The COVID-19 epidemic proved beyond all rational doubt that decades of bipartisan privatization and austerity had destroyed the U.S. “public” health care system, rendering the nation structurally incapable of coping with the viral onslaught.
The late and geographically uneven lockdown succeeded only in creating Great Depression levels of unemployment without halting the spread of the disease, which has now devoured over 133,000 lives. Blacks and Native Americans succumb at five times the rate of Whites, and Hispanic Americans die at four times the frequency of Whites.
Coronavirus and incarceration
While home to only four percent of the Earth’s population, the United States accounts for 25 percent of the global coronavirus death toll – a proportion that precisely matches the U.S. share of the global prison population, with the result that U.S. prisons, packed with Black, Red and Brown inmates, are by far the biggest COVID-19 hotspots on the planet.
The raging U.S. health and economic crises are vastly exacerbated by the ruling class’s four yearslong, self-inflicted crisis of legitimacy, with one faction of the corporate oligarchy raving endlessly that the sitting U.S. president is a dupe of a foreign power.
On top of that imagined illegitimacy is the real failure of U.S. rulers to protect the population from a contagious disease that killed less than 5,000 people in China, its country of origin with a population of 1.4 billion – and which is abating in all the developed nations of the world. A state that cannot safeguard the lives of its citizens has failed a basic test of legitimacy.
In that sense, the U.S. state has never been legitimate for Black America. This chronic, historical condition became acute with the very public murder of George Floyd by Minneapolis cops on May 25. The monthlong outpouring of mass rage spread to every state and U.S. territorial possession and sparked demonstrations around the world in solidarity with U.S. Blacks.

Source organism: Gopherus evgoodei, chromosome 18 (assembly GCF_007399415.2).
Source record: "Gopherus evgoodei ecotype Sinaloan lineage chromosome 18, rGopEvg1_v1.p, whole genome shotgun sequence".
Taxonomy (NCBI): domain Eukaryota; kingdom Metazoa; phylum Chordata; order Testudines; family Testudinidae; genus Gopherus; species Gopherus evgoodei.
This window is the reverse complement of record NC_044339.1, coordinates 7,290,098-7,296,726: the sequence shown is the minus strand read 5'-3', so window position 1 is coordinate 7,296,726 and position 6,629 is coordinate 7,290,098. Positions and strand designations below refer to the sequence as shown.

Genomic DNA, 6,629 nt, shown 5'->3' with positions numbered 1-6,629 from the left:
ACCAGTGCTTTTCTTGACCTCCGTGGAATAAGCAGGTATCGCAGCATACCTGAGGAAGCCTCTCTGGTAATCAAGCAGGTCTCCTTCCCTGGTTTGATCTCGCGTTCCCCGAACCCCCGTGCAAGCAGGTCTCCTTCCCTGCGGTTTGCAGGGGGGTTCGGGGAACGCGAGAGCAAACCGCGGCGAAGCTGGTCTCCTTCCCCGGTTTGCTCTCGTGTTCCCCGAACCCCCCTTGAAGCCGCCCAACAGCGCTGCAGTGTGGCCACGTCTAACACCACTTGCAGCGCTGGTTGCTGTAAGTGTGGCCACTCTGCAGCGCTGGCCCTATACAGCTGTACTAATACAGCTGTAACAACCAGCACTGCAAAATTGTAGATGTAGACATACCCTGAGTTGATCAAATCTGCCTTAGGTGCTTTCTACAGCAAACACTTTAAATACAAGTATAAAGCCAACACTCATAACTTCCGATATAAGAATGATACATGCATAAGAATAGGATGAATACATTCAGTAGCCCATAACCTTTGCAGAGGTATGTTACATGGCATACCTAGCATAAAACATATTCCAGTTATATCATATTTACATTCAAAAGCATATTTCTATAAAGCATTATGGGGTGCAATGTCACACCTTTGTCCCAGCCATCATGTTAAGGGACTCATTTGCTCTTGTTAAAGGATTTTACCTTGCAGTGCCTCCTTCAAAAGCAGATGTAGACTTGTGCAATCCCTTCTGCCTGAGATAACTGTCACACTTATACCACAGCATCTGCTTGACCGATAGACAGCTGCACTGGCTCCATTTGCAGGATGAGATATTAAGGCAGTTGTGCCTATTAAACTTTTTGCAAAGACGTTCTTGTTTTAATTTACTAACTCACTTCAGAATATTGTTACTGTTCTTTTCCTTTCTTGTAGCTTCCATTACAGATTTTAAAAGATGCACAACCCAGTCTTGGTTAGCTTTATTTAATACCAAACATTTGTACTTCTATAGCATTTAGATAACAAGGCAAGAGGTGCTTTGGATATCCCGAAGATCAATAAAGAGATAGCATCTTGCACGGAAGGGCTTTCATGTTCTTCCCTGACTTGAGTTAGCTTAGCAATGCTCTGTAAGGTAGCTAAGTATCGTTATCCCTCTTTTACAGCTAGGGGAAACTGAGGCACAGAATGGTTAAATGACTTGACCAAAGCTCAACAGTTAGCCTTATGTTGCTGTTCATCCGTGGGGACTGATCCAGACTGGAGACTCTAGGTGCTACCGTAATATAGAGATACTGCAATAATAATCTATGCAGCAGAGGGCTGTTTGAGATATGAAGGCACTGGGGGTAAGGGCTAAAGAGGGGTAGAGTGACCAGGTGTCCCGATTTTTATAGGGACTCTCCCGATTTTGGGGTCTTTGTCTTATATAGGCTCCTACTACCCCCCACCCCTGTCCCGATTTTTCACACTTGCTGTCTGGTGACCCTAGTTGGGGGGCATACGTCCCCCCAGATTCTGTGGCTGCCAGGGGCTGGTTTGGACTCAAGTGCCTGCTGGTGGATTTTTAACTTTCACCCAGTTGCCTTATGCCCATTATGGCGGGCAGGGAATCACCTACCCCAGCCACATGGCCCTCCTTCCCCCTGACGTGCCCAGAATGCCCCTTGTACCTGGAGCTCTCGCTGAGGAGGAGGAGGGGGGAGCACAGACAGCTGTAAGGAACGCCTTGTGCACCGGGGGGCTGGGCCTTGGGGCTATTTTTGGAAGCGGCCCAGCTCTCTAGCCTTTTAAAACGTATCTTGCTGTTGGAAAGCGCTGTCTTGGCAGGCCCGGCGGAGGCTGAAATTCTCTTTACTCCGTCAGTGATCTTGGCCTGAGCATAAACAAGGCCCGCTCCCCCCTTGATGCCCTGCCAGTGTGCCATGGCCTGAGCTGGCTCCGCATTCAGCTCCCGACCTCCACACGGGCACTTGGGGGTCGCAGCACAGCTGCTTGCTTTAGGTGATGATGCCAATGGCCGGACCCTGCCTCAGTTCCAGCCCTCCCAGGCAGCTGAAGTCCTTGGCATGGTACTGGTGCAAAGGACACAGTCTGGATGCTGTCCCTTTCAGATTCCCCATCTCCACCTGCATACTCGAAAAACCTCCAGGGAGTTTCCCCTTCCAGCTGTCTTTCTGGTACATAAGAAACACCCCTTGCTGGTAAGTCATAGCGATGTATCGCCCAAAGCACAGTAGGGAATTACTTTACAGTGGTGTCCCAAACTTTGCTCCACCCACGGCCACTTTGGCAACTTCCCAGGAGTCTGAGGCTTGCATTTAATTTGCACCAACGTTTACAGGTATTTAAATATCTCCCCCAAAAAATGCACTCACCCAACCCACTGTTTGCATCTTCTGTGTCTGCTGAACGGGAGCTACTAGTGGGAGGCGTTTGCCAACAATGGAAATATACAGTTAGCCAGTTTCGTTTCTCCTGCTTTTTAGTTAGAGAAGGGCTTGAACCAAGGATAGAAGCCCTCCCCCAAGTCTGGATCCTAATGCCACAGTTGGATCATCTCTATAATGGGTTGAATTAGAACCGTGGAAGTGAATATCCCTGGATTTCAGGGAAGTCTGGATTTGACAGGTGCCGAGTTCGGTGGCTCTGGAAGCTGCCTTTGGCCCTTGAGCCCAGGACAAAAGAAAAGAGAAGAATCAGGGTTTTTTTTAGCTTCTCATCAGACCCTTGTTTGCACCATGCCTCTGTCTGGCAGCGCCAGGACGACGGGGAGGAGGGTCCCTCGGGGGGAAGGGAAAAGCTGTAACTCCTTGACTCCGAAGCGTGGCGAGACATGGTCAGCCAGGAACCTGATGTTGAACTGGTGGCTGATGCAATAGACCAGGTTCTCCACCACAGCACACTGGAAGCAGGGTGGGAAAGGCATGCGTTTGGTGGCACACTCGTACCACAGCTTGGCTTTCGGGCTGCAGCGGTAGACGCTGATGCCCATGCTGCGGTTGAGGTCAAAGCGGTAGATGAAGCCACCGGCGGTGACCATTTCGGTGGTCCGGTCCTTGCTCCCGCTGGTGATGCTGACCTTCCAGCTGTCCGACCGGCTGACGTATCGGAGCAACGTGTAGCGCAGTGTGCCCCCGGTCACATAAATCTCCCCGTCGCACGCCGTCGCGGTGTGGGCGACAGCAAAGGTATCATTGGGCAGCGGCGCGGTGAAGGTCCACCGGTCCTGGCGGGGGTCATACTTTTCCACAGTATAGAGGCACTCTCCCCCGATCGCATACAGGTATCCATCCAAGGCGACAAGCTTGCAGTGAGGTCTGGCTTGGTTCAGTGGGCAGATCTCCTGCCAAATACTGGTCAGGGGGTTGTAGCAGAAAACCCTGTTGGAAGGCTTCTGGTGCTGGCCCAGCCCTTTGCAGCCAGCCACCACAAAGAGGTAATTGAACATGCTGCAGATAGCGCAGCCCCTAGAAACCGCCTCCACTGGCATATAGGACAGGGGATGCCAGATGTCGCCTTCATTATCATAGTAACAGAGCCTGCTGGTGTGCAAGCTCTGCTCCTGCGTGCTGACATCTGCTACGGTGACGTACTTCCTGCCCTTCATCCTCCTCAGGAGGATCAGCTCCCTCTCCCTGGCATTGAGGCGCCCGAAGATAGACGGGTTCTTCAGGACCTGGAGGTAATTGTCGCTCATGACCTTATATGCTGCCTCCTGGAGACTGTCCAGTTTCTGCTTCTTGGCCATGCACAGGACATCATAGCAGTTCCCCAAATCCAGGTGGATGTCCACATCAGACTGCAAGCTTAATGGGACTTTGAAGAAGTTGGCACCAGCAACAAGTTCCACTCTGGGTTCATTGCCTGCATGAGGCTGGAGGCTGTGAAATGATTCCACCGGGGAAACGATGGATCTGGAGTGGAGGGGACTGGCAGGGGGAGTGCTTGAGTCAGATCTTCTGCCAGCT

America’s largest movement
The scale of protest rivaled the tumultuous Sixties, but most remarkable was the scope of the public political transformation. “Black Lives Matter,” the premier slogan and movement of Black militancy, was at the center of what the New York Times called “the largest movement in the country’s history.”
However, these combined and overlapping crises – economic, public health, political legitimacy, and criminal justice – do not amount to an existential political crisis for the racial capitalist order, because there does not yet exist a viable political alternative. The
corporate duopoly still rules, no matter how many people go to the polls in November, and no matter what happens in the interim in the streets.
Racial capitalism has undergone many crises, in the U.S. and globally, and outlived them. As a political economy, it is in its late stage, moribund and incapable of reversing its accelerating decline.
But its ruling classes – even when catastrophically split and behaving self-destructively, as has been the case for the past four years – are not the least bit threatened with loss of power, much less their heads. Indeed, no significant social forces are even proposing to nationalize the banks, or to socialize any significant sectors of the economy.
And even much of “Black Lives Matter” (the actual organization, with 14 chapters in the U.S.) has failed to actively support community control of the police, the only proposal that puts popular security in the hands of the people, not the agents of White supremacy and the corporate duopoly. That’s how we make the streets of our communities safe for organizing.